by William Bradley
I’m trying to think of a word. It’s a word that I’ve forgotten, that I suspect we’ve all forgotten. We knew it once, it’s on the tip of our tongues, something just reminded us. No, it’s gone. Love? No, no. Good? Well, close, but not quite.
It’s like, when I was born, wrapped up in a white blanket, and put to my mother’s breast, my guardian angel leaned in to me and, with breath reeking of Maker’s Mark and Marlboros, whispered it to me. He said “Here it is. Check it. Dude, it’s all that you need to know.” And I understood, and felt at peace. And I know that I won’t remember what the word was until my heart monitor stops beeping and they disconnect me from my respirator, and my guardian angel returns, pulling the pack of cigarettes out of the pocket of his jacket and offering me that smoke I’ve waited so long for, since I quit in order to prolong my life on earth. He’ll hook me up with a match, light his own cigarette, then smirk at me with that arrogant, knowing grin of his. The dick. “You remember what I told you?” he will ask. “Almost,” I’ll answer. “God knows I’ve been trying.”
It’s the word that we’re missing from all of our common vocabularies, regardless of language. It is all parts of speech, but it is not a vulgarity; far from it. It is the word that connects one idea to the next, that links one narrative to another, that clears up all misunderstandings. The Christian, the Jew, the Muslim, and the atheist could find all that separates them made insignificant by its utterance. “Oh, that’s what you meant,” they’d say in unison, then have a hearty laugh over the misunderstanding. It all seems so obvious, once the word’s been spoken.
The word names the bond shared by all who live. It soothes us when we worry, it alleviates our fears. It is the name of the universe, and the name of the universe’s creator. It is the knowledge that brings us closer to the Supreme Person, it expresses the best possible tidings to those who have faith and do good works; in the beginning, it was there with God, and it was God.
My guardian angel will lean in closer to me, excited. “Do you give up?” he’ll ask. “Just give up. None who lives ever remembers the word, even though they all want to.” And then he’ll tell me, and I’ll shake my head and groan at my ignorance. It was there all the time. How could I have missed it? It will all seem so obvious, when I’m dead.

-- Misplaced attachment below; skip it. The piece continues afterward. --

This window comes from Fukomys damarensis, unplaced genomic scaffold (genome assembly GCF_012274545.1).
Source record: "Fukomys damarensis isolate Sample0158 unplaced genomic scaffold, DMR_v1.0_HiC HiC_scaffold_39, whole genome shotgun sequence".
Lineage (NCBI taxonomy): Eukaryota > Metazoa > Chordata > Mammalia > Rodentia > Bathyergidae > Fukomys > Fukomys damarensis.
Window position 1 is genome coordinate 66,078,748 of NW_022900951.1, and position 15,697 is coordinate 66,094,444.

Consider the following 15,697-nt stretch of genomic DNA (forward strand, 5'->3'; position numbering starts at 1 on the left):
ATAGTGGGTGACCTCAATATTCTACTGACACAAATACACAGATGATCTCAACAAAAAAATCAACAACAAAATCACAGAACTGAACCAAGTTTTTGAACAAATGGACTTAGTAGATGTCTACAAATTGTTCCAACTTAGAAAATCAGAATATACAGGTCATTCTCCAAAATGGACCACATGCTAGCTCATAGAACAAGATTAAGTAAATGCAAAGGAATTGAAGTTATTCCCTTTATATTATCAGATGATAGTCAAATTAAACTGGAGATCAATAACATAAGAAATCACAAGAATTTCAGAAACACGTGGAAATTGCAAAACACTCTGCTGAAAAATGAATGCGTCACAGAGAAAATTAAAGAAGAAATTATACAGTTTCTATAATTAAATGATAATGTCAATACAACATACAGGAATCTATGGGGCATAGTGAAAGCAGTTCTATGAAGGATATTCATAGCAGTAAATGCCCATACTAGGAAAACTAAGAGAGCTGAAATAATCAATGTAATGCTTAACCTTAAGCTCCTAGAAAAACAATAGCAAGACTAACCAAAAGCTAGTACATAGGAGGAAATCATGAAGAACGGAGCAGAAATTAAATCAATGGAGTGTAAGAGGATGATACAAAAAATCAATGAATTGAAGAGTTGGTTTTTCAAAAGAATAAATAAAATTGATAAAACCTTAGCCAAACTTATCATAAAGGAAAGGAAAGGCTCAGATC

In the meantime, though, I’ll get by the best I can, with my ignorant, half-formed ideas formed by my insufficient vocabulary. Most of the time it doesn’t even bother me. Hardly at all. I stand in the kitchen, stirring the pasta and watching the clock. The house fills with the scents of the dinner that will be ready soon. These are the moments, I know, when my wife loves me most. This is when I love her most, too—during these relaxing hours after we have escaped from the office but before we start preparing for the next day’s labors. And when we’re loving each other the most, the word love seems insufficient. So my wife comes into the kitchen and stands behind me while I stir. Her left arm goes around my waist, and she stands up on her toes to kiss my shoulder.
“I love you,” she says with a sigh that indicates frustration with the word’s inadequacy.
“I love you too,” I say, sympathetic to the shortcomings of our language but content in the knowledge that we understand each other regardless.
William Bradley’s work has appeared in The Missouri Review, The Normal School, Brevity, The Bellevue Literary Review, and other magazines. He teaches at Chowan University in Murfreesboro, NC, and he can often be found acting like a know-it-all on his blog, The Ethical Exhibitionist (http://ethicalexhibitionist.blogspot.com).